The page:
Hill plucked a paper from his desk, and held it up. “And only a month later you were fined for gambling and destruction of property. That’s a very recent past, Mr. Riot.”
“A woman was murdered. The case required me to ply my old trade to catch the killer. The murderer didn’t much care to be caught.”
“Yes, a Mrs. Rose Cottrill—a negro woman—was found dead.” A few eyes narrowed in the audience. “Yet your supposed murderer was set free with nothing more than a gambling fine.”
Again, Riot did not take the prosecutor’s bait.
“And only weeks before that you were involved in another altercation aboard a sailing vessel, the Pagan Lady, which resulted in a death.”
“Curtis Amsel fired at me. I returned the greeting. The coroner’s report will show that I shot him in the shoulder.”
“Resulting in his death.”
“A firearm he had in his coat misfired. That’s what killed him,” Riot clarified.
“And only a few weeks after that you were involved in yet another altercation. You shot Virgil Cunningham.”
“I pegged him in the hand. He was about to light a stick of dynamite. Unfortunately, he was sitting on a mound of gunpowder.”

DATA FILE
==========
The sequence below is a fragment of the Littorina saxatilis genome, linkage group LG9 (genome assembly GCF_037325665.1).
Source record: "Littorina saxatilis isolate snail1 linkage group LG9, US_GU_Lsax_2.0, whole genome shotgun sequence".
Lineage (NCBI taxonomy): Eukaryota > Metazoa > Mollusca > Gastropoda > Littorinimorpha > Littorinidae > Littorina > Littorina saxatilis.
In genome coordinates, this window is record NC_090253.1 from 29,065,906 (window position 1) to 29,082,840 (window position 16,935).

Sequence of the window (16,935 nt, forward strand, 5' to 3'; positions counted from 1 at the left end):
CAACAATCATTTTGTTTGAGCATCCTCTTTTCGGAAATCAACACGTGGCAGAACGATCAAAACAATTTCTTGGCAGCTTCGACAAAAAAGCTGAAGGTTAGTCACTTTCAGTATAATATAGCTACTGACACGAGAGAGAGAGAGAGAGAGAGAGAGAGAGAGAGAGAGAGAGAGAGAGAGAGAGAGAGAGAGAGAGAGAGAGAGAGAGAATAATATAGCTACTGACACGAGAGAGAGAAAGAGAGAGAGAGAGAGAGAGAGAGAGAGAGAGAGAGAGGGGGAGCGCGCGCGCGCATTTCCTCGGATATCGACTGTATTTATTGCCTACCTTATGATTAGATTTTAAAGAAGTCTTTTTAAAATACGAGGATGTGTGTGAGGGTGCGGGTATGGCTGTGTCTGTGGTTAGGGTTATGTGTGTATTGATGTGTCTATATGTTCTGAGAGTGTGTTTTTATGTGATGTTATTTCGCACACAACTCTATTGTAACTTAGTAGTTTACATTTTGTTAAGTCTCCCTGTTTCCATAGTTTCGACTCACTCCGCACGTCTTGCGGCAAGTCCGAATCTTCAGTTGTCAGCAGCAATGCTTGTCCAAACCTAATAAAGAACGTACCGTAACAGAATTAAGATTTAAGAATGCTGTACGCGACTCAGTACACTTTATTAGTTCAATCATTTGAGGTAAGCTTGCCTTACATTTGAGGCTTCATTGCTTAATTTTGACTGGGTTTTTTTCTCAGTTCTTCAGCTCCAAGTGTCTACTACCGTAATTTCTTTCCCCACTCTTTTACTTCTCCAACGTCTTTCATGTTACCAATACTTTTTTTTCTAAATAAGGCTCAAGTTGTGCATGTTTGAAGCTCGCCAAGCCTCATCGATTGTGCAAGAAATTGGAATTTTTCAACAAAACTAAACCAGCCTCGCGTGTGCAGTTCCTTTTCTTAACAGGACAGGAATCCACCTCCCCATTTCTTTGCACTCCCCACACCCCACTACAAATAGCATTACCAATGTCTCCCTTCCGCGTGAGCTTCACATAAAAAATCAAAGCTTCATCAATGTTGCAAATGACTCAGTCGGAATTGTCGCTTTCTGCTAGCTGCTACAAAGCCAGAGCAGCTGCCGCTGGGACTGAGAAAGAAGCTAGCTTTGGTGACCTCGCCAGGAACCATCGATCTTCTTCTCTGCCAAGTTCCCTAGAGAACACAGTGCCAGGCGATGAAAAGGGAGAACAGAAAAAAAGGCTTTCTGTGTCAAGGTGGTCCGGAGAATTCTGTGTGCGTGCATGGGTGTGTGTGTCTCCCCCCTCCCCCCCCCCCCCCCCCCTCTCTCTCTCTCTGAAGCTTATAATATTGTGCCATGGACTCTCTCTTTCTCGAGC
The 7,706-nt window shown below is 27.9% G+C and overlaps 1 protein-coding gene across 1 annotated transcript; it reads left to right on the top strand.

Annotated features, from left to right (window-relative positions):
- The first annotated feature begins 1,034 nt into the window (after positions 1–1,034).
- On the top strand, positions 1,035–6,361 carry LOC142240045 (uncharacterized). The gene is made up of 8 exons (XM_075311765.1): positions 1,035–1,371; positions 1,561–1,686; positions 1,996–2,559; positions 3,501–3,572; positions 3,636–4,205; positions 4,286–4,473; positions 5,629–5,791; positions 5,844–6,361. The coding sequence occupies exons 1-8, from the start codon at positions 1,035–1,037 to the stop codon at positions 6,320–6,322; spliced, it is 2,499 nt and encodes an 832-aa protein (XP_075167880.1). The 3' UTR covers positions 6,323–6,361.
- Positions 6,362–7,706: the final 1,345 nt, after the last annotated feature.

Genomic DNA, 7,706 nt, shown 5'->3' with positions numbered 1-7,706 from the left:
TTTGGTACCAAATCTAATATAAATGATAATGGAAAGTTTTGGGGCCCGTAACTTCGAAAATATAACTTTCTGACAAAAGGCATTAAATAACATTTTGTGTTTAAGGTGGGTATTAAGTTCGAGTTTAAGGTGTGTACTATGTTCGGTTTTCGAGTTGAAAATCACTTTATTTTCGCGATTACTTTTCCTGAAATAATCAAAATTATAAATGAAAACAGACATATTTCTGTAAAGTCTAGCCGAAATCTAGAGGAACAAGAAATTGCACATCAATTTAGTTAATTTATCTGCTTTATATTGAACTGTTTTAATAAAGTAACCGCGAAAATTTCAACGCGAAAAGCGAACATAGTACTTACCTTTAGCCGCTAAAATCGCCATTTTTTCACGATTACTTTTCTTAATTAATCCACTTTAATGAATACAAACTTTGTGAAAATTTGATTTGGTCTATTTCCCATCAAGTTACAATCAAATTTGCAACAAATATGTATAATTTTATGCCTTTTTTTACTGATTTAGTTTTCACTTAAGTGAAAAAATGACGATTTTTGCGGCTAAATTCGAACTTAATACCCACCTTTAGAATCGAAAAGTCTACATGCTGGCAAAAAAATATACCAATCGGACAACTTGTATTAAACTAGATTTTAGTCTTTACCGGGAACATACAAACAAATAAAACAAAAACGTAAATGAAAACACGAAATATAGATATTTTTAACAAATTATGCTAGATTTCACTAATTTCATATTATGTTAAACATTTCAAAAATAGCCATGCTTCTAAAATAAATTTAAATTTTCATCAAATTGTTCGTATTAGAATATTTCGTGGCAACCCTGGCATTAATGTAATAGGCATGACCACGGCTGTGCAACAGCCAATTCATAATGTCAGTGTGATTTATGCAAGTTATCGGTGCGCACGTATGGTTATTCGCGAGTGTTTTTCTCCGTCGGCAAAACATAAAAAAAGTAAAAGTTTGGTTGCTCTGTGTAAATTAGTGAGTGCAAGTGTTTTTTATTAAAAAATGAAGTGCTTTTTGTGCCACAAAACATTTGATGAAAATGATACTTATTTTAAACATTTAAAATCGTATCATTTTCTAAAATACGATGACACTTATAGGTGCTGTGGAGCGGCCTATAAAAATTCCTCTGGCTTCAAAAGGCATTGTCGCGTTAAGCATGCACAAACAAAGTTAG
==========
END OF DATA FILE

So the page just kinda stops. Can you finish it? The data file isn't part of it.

The attorney smiled. “You seem to attract misfortune, Mr. Riot.”
“I’m a detective. That’s my lot.”
“But you weren’t always a detective. Your history of violence began long before you called yourself detective. At one time you were known as The Undertaker’s Friend. Were you not?”
“I was,” he confirmed.
“If I were to list your altercations, it would take up considerable time. All, I should add, were said to be in self-defense.”
“As you say.”
“Were you in a relationship with Abigail Parks?”
“On occasion,” he answered easily.
“And did you go to a graveyard on March eighteenth intending to kill Jim Parks?”
“I did not.”
“Yet you testified that Jim Parks killed not one, but three of your associates: Zephaniah Ravenwood, Abigail Parks, and your housekeeper, Mrs. Shaw.”
“I also brought three policemen along to arrest him.”
“And a revolver,” Hill stated.
“As well as a walking stick. I’d have taken an umbrella, too, if it had been raining.” His comment elicited a burst of laughter from the gallery. When silence settled on the courtroom, Riot continued, “I’d have been a fool to confront a man like Parks unarmed, and I’d be an idiot to invite three policemen along to witness a premeditated murder.”
“Or you’re simply a very calculating man, Mr. Riot. You have a reputation as a ‘quick draw.’” Hill turned to the jury box. “I’d like to remind the members of the jury that Sgt. Price and Deputy Inspector Coleman both testified that Jim Parks reached for his weapon, but Mr. Riot drew and fired before the man had even pulled his revolver from the holster.”
He let that hang in the air, and then spread his fingers over the table. Long and fine, the attorney kept his nails as immaculate as his steely hair.